Margaret Munnerlyn Mitchell (November
1949) was an
author, who won the
Pulitzer Prize in
1937 for her
Gone with the Wind,
1936. The novel is
one of the most popular books of all time, selling more than 28 million
list of best-selling books).
American film adaptation,
released in 1939, became the highest-grossing film in the history of
received a record-breaking number of
Margaret Mitchell was born in Atlanta, Georgia to Eugene Mitchell, a lawyer, and Mary Isabelle Stephens, a suffragist of Irish Catholic origin. Mitchell's brother, Stephens, was four years her senior. She often used the nickname Peggy. Her childhood was spent in the laps of Civil War veterans and of her maternal relatives, who had lived through the civil war.
After graduating from Washington Seminary (now The Westminster Schools), she attended Smith College, but withdrew following her final exams in 1918. She returned to Atlanta to take over the household after her mother's death earlier that year from the great Spanish flu pandemic of 1918 (and Mitchell used this pivotal scene, from her own life, to dramatize Scarlett's discovery of her mother's death from typhoid when Scarlett returns to Tara Plantation).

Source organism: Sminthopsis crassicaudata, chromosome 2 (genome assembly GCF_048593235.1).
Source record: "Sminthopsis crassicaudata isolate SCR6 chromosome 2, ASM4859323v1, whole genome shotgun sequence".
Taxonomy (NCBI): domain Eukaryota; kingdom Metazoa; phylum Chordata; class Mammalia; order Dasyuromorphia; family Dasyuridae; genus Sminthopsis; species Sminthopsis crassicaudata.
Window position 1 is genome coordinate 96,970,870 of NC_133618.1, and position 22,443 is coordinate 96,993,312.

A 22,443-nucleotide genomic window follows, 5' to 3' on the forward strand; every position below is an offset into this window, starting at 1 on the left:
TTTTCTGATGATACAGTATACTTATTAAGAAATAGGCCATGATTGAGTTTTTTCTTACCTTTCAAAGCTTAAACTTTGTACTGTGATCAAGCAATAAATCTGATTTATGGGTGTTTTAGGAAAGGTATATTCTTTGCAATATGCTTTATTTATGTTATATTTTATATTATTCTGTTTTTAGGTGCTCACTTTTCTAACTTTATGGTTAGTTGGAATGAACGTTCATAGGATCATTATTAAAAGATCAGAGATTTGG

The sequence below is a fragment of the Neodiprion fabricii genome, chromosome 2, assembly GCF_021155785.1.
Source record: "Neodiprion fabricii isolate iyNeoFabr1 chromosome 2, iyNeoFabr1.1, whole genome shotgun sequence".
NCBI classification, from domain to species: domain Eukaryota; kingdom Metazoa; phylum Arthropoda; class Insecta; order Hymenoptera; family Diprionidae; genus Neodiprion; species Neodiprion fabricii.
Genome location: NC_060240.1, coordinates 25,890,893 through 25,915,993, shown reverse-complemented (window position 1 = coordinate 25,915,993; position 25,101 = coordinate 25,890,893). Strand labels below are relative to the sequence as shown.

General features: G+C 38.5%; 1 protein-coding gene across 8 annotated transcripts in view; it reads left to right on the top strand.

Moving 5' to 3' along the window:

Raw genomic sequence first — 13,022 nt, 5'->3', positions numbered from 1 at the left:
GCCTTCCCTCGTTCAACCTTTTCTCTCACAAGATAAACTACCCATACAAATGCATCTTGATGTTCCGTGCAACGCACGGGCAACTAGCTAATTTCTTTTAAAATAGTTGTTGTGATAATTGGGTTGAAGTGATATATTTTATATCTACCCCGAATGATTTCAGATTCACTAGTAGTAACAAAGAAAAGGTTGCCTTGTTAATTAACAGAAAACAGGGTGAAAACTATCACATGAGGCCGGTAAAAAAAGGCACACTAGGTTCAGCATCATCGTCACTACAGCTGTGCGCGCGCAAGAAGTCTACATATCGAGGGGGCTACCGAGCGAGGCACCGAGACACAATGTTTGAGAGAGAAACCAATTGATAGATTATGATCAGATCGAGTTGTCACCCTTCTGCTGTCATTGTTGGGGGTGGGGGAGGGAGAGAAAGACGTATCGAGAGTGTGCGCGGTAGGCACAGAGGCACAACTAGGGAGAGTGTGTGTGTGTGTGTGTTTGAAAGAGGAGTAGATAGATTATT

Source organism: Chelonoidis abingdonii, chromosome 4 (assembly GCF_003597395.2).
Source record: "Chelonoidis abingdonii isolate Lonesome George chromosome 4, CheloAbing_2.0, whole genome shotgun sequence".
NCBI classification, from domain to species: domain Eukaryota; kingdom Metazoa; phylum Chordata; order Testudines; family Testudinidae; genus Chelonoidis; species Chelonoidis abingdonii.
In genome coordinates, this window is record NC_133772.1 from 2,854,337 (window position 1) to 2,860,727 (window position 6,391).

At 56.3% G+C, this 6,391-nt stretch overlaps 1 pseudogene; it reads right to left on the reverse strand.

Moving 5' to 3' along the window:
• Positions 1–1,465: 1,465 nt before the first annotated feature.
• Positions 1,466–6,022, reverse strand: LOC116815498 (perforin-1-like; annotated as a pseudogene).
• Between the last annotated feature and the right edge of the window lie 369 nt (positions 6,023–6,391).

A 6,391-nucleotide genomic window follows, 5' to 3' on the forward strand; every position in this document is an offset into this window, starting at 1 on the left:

Shortly afterward, she defied the conventions of her class and times by taking a job at the Atlanta Journal, where she wrote a weekly column for the newspaper's Sunday edition as one of the first woman columnists at the South's largest newspaper. Mitchell's first professional writing assignment was an interview with an Atlanta socialite, whose couture-buying trip to Italy was interrupted by the Fascist takeover.
Mitchell married Red Upshaw in 1922, but they were divorced after it was revealed that he was a bootlegger. She later married Upshaw's friend, John Marsh, on July 4, 1925; Marsh had been best man at her first wedding and legend has it that both men courted Mitchell in 1921 and 1922, but Upshaw proposed first.
From 1922 to 1926, Mitchell wrote dozens of articles, interviews, sketches, and book reviews, including interviews with silent-screen star Rudolph Valentino, high-society murderer Harry K. Thaw, and a Georgia prisoner who made artificial flowers from scraps and sold them from his cell to support his family.
She also wrote profiles of prominent Georgia Civil War generals. The first of these were so popular in Atlanta, that her editors assigned her several more. Scholars believe that it is her research for the profiles that later led her to write Gone With the Wind.
Using Mitchell's scrapbooks from the Hargrett Rare Book and Manuscript Library at the University of Georgia, editor Patrick Allen collected 64 of the columns Mitchell considered her best work. They were published in 2000 under the title Margaret Mitchell, Reporter.